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Red Sox bullpen domination recognized as Koji Uehara named ALCS MVP

10.20.13 at 4:37 am ET
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Xander Bogaerts produced moments that were head-shaking, historic given his age. Yet he was most impressed not by anything that he did but instead by the performance of one of his teammates.

Koji Uehara was named ALCS MVP in recognition of his six shutout innings and role in each Sox win. (AP)

Koji Uehara was named ALCS MVP in recognition of his six shutout innings and role in each Sox win. (AP)

“When [Koji Uehara] came in, did he throw a ball? He threw only strikes!” marveled Bogaerts, taking note of the fact that all 11 pitches the Red Sox closer fired in the ninth inning of Game 6 to lock down a 5-2 win found the strike zone. “It was unbelievable. I mean, throw one ball, at least.”

No chance. Uehara continued his remarkable assault on the strike zone, firing all 11 pitches for strikes and eliciting a pair of strikeouts while working around a hit. In the process, he earned his third save of the series. The only Red Sox victory that he did not save, in fact, was the one where he earned a win with a scoreless ninth in the Sox’ walkoff victory in Game 2.

Given his starring role in all four Red Sox victories, it came as little surprise that Uehara was named the ALCS MVP. He concluded the series with five appearances spanning six shutout innings, allowing four hits and no walks while punching out nine. The accidental closer — the Sox’ fourth choice this year for ninth-inning duties — punctuated a revelatory year by delivering the final out (for the record: a strikeout of former teammate Jose Iglesias) that punched the Sox’ ticket to the World Series.

“All I can say is that I’m extremely, extremely happy right now,” Uehara said.

He’s not alone. The Sox bullpen ended up providing extraordinary relief, not just form Uehara but from primary setup men Junichi Tazawa (another out against Miguel Cabrera) and Craig Breslow (who fired a perfect eighth) as well as, in Game 6, an exceptional performance by Brandon Workman, who inherited runners on the corners and no outs and immediately elicited an unusual 4-2 double play that involved a pair of tags (first Dustin Pedroia tagging Victor Martinez on his way from first to second, then firing home where Jarrod Saltalamacchia ran down Prince Fielder near third base) followed by a strikeout of Alex Avila to keep the Sox’ deficit limited to 2-1.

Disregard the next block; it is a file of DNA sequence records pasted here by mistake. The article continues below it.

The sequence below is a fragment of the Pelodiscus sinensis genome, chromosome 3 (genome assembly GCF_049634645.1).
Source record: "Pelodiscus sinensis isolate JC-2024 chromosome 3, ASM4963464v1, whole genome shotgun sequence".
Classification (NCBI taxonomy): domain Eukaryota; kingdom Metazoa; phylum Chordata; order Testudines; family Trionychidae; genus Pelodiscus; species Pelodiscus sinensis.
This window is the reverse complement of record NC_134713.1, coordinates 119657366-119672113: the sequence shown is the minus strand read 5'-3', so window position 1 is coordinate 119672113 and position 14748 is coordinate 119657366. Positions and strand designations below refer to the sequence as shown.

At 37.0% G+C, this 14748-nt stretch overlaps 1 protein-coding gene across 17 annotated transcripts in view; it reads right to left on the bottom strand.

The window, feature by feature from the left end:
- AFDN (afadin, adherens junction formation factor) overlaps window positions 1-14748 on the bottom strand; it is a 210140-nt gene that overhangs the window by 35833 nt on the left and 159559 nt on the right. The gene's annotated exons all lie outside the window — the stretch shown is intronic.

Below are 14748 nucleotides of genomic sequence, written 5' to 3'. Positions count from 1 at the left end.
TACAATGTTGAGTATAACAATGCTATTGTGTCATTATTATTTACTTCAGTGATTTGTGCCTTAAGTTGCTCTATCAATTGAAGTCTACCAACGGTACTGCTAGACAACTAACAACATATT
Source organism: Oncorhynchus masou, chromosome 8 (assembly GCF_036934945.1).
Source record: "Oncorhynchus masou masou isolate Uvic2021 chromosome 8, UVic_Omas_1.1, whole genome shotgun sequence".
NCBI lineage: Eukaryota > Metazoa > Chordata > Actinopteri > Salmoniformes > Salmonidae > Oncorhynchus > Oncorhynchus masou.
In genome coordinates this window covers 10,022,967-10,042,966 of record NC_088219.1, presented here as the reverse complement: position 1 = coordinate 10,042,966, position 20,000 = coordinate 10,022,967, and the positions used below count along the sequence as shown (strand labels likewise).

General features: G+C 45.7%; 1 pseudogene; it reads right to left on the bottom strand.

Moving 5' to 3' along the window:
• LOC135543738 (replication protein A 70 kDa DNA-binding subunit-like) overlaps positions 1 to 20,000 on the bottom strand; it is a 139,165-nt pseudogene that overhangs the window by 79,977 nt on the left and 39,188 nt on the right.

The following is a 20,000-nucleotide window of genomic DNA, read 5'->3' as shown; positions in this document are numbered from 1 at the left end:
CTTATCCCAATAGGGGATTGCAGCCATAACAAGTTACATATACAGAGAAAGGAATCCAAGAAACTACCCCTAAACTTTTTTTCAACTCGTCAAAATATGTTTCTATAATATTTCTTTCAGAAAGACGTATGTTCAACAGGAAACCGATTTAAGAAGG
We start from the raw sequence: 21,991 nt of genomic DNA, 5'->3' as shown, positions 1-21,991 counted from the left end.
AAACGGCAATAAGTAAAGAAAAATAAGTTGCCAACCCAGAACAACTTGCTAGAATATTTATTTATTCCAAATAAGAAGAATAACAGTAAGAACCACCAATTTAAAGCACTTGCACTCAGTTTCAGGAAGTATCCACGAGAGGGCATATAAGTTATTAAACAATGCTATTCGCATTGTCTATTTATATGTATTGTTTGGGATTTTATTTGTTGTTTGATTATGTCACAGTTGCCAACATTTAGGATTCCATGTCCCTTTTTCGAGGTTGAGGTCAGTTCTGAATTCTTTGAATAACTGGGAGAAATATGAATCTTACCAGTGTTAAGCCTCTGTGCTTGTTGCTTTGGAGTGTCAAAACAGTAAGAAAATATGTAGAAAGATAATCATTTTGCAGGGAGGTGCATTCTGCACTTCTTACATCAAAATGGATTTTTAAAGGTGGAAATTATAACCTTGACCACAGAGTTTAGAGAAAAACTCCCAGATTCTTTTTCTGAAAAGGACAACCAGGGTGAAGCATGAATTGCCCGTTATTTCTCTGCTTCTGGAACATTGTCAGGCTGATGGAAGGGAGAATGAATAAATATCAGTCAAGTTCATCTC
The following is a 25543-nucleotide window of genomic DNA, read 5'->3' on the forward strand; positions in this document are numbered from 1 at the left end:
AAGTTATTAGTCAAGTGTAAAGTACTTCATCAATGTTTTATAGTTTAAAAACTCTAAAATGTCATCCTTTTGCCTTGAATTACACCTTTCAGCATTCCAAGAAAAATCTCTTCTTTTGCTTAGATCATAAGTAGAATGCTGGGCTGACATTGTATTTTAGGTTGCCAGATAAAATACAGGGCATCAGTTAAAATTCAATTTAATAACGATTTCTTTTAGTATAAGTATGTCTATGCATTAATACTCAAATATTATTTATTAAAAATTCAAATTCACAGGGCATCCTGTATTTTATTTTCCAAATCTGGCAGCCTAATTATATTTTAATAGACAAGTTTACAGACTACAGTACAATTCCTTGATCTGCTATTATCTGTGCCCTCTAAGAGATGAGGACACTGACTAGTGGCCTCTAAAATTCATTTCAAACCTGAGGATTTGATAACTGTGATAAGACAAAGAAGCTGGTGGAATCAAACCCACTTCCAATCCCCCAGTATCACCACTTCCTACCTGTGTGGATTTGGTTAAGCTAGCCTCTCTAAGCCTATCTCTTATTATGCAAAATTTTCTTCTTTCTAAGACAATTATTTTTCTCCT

The Sox bullpen ended up getting credited with four shutout innings behind starter Clay Buchholz, finishing the ALCS with 21 innings pitched and just one earned run allowed, with a 0.43 ERA that is the best ever in the LCS from a team that got at least 20 innings of relief work.

“I thought their starters were good,” said Tigers manager Jim Leyland. “I thought their bullpen was great.”

That performance, in turn, flew in the face of the expectations that greeted the Sox when they started the postseason. There had been questions prior to the start of the postseason about the relief corps leading up to Uehara. Yet that crew answered the call in startling fashion.

“I think coming to the postseason, there were a lot of questions circling around out guys to bridge it to Koji,” said Sox manager John Farrell. “And they couldn’t have pitched any more consistently, more effectively.”

But in the end, while the bridge to Uehara proved extremely sturdy, it was the closer himself who dazzled.

“Who else would [the MVP] be? The guy didn’t throw a ball, let alone give up runs. It’s special watching him finish games,” said Workman. “We were able to get it done this series. I don’t know the numbers on it or whatever, but we threw well this series. We were able to get the ball to Koji, who is as close to automatic as you can get.”

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